Petitioner says that his guilty plea was not knowing and voluntary because his counsel failed to make an investigation prior to entry of the plea to determine that the factual basis was correct. This claim concerns the quantity of pills for which Petitioner agreed he should be held responsible in the plea agreement (more than 5000 but less than 10, 000), and the USSG § 2D1.1(b)(1) firearm enhancement.

         With respect to pill quantity, Petitioner points out that immediately before this court pronounced sentence, he stated that he “didn't sell no 400 [pills], ”[9] which apparently was a reference to his written statement given to the arresting law enforcement officers that he bought 400 to 600 pills a week for two years for ultimate distribution.[10]Not only did his statement during the sentencing hearing directly contradict what he admitted to the arresting officers, it contradicts his recitations in his plea agreement. Moreover, during his earlier change of plea hearing, Petitioner swore to this Court: that that he had told his attorney everything he knew about his case;[11] that he believed that his attorney was aware of all the facts;[12] that his lawyer had explained the plea agreement to him;[13] that he was satisfied with his attorney's representation;[14] and that he was pleading guilty because he in fact was guilty.[15]

         Also, it is recalled that at the commencement of the initial sentencing hearing on May 28, 2015, Petitioner had told his attorney that after talking with his mother he wanted to withdraw his guilty plea. The Court re-scheduled the sentencing hearing to allow Petitioner and his attorney to discuss the matter further.[16] Three weeks later, at the adjourned sentencing hearing held on June 18, 2015, Petitioner abandoned his request to withdraw his plea.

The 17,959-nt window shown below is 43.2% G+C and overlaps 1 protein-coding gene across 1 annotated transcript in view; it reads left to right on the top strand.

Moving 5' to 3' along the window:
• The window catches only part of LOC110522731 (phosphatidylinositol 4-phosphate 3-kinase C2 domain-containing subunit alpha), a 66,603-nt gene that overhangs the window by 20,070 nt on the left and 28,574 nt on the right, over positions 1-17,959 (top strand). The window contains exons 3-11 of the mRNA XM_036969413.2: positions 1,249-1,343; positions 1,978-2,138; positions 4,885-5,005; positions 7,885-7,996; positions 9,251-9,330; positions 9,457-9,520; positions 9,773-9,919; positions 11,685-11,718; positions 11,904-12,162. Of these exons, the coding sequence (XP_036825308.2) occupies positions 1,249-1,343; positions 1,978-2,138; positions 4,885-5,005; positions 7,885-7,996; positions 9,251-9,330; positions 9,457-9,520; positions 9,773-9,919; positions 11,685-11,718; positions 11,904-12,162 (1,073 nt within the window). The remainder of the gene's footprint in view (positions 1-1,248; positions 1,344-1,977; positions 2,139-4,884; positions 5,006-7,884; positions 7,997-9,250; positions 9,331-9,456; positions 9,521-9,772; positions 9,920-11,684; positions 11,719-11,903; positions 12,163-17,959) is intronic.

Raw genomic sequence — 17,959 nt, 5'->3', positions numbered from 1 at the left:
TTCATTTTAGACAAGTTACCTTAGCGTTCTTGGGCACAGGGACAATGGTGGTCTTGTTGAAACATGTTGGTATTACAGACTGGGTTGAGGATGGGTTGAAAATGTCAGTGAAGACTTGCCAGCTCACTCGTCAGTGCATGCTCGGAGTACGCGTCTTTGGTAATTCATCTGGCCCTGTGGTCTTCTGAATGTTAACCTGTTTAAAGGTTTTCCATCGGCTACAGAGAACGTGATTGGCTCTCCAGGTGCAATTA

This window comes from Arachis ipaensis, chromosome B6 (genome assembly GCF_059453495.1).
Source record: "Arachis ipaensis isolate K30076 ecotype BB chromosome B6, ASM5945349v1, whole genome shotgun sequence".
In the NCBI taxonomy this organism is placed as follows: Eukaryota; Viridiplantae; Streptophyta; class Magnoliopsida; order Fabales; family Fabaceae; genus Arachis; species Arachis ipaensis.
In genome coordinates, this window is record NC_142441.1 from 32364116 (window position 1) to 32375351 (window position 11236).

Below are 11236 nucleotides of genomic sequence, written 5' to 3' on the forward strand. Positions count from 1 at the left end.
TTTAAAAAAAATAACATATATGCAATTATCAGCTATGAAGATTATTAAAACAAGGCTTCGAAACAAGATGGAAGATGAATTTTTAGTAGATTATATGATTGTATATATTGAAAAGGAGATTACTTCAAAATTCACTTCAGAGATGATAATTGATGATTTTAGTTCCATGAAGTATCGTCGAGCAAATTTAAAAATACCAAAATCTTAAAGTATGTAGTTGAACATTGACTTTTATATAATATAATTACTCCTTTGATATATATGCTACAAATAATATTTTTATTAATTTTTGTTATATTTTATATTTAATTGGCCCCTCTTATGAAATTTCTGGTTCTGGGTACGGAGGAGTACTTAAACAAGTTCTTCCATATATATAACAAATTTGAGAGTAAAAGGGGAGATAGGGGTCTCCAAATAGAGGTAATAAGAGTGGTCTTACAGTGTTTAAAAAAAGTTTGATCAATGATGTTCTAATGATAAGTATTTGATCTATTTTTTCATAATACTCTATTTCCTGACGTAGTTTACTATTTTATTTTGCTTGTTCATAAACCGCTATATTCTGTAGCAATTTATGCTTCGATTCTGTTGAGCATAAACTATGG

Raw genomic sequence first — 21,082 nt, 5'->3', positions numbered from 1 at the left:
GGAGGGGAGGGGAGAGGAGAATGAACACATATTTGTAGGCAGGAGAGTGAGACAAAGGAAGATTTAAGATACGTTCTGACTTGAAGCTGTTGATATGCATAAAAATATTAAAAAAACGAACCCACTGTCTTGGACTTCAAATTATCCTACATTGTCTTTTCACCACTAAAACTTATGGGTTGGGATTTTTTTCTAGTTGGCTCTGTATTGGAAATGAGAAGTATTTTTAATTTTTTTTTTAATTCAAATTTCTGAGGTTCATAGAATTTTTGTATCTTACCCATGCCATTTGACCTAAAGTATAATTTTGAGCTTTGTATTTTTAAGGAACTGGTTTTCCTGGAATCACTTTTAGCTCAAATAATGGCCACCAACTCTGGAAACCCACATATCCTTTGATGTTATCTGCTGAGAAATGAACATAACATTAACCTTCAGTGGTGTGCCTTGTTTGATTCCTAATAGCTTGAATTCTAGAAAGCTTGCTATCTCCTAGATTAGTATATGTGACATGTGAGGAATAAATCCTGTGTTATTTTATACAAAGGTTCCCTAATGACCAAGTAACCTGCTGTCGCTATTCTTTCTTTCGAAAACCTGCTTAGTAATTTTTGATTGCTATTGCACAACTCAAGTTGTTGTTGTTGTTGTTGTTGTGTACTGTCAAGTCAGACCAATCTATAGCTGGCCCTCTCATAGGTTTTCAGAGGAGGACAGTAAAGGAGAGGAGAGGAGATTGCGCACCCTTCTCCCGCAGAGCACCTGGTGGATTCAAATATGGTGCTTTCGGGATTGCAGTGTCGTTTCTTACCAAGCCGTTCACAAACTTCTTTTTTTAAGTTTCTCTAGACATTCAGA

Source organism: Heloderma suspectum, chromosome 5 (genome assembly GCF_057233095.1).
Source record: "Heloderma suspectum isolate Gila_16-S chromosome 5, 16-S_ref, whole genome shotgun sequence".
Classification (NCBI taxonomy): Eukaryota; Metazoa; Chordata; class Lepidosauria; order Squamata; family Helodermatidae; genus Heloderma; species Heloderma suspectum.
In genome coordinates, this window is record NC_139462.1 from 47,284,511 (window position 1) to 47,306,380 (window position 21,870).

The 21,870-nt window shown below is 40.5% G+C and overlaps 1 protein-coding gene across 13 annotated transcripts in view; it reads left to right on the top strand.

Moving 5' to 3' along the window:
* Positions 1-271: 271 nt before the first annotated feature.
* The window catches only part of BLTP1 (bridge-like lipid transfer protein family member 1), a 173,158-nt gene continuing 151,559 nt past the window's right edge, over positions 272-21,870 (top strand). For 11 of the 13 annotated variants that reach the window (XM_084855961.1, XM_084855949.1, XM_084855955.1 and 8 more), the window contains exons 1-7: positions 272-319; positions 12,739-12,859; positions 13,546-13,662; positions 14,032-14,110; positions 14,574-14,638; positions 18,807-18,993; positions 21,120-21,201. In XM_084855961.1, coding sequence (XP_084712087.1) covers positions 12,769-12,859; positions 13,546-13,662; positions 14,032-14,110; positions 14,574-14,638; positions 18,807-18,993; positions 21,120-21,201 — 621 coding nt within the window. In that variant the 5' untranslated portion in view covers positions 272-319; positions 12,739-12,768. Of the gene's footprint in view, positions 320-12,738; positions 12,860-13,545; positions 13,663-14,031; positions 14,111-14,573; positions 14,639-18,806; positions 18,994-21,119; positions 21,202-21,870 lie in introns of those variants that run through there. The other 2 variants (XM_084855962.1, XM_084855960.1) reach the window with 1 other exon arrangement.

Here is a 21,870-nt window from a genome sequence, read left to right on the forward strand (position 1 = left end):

Regarding the firearm enhancement, much the same can be said. Petitioner admitted in his plea agreement that officers found a loaded Glock pistol in the headboard of the bed he shared with his wife. To be sure, at his change of plea hearing Petitioner's attorney advised this Court that his client was claiming that the gun belonged exclusively to his co-defendant wife, and that he wanted a continuance to investigate that assertion.[17]At that point, the Assistant United States Attorney said that U.S.S.G. § 2D1.1(b)(1) was a “bargained for enhancement” in lieu of the 18 U.S.C. § 924(c) charge in count 8.[18] This Court thereupon suggested to counsel that it would be prudent for him to explain the risks attendant to going to trial with the § 924(c) charge. Counsel then stated that he had just done so, and Petitioner had decided to leave matters as they were.[19] Petitioner did not express his disagreement with counsel's statement.